Investigation into leak about Supreme Court candidate constrained by jurisdictional limitations
Complaint under the Privacy Act (the Act)
August 6, 2020
In 2019 media reports claimed that documents revealed by an anonymous source demonstrated an alleged disagreement between the Prime Minister’s Office (PMO) and the former Attorney General relating to a recommendation for nomination of a specific candidate to the Supreme Court of Canada, thus implicating the candidate’s personal information. Our investigation found no evidence that government institutions subject to the Privacy Act, specifically the Privy Council Office (PCO) or the Department of Justice (DOJ), were responsible for any unauthorized disclosure of personal information.
- The OPC’s jurisdiction extends only to government institutions listed in the Schedule to the Privacy Act (as well as Crown Corporations and subsidiaries) and does not include Ministers’ offices or the PMO.
- The fact that our investigation was constrained by the jurisdictional limitations of the Act, in our view, clearly demonstrates the need for legislative reform. While we did not find a contravention of the Act by the government institutions that fall under our jurisdiction, it is clear that the Supreme Court candidate’s privacy was compromised, resulting in cascading damage to his reputation and to the integrity and confidentiality of the judicial nomination process.
Report of findings
- On March 25, 2019, both CTV and the Canadian Press published articles regarding the recommendation of Manitoba Court of Queen’s Bench Chief Justice Glenn Joyal for appointment to the Supreme Court of Canada in 2017 by the then-Minister of Justice and Attorney General, Jody Wilson-Raybould. The media reports claimed that documents revealed by an anonymous source demonstrated a disagreement between the Prime Minister and the Attorney General concerning her recommendation of Chief Justice Joyal, which was the first of many events leading to her eventual resignation from Cabinet.
- For example, the article published by CTV claimed that “Relations between Prime Minister Justin Trudeau and then-Attorney General Jody Wilson-Raybould first began to fray in 2017 over concerns about her choice to fill a vacancy on the Supreme Court of Canada.” Similarly, an article published by the CBC stated, “According to the sources, one of the names on the eventual list was Glenn Joyal […] Wilson-Raybould then sent Trudeau a 60-plus-page memo arguing that Joyal should not only be added to the top court but should be named chief justice as well.”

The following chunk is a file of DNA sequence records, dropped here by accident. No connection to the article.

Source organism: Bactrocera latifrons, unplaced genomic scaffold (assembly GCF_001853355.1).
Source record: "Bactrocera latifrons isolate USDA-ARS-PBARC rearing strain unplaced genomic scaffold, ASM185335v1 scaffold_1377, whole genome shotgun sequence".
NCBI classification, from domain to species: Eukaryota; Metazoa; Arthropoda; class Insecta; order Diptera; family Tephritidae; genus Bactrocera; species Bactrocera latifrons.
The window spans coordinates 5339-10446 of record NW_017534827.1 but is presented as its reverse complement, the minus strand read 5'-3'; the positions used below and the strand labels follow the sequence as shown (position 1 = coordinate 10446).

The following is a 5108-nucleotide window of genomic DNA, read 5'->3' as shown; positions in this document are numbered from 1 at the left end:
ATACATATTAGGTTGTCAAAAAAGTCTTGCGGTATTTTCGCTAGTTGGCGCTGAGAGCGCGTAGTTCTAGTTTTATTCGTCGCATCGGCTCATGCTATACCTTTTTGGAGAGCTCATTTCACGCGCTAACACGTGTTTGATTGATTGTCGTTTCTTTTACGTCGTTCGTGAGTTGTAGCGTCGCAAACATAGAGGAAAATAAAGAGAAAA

- We subsequently received a complaint on April 2, 2019, from the Member of Parliament for Timmins-James Bay, Charlie Angus, making the following allegation:
The leak of confidential information surrounding Manitoba Superior Court Chief Justice Glenn Joyal’s application to be considered for a position on the Supreme Court of Canada is shocking. It is not only an attack on the independence of the judiciary and a mark of flagrant disrespect for the importance of its work, but potentially a breach of the Privacy Act.
- The complainant specifically requested that we investigate the roles of the Privy Council Office (“PCO”), the Department of Justice (“DOJ”), the Office of the Commissioner of Federal Judicial Affairs (“CFJA”) and the Office of the Prime Minister of Canada (“PMO”) in the alleged breach (or “leak”) of Chief Justice Joyal’s privacy.
- Therefore, at issue in our investigation is whether any of the institutions identified by Mr. Angus, if subject to the jurisdiction of the Act, contravened section 8, which specifies that personal information under the control of a government institution shall not, without the consent of the individual to whom it relates, be disclosed by the institution except in accordance with specific exceptions provided in that section.
- The purpose of the Privacy Act as stated in section 2 is “to extend the present laws of Canada that protect the privacy of individuals with respect to personal information about themselves held by a government institution and that provide individuals with a right of access to that information.” Section 8, cited above, limits disclosure of personal information under the control of a government institution.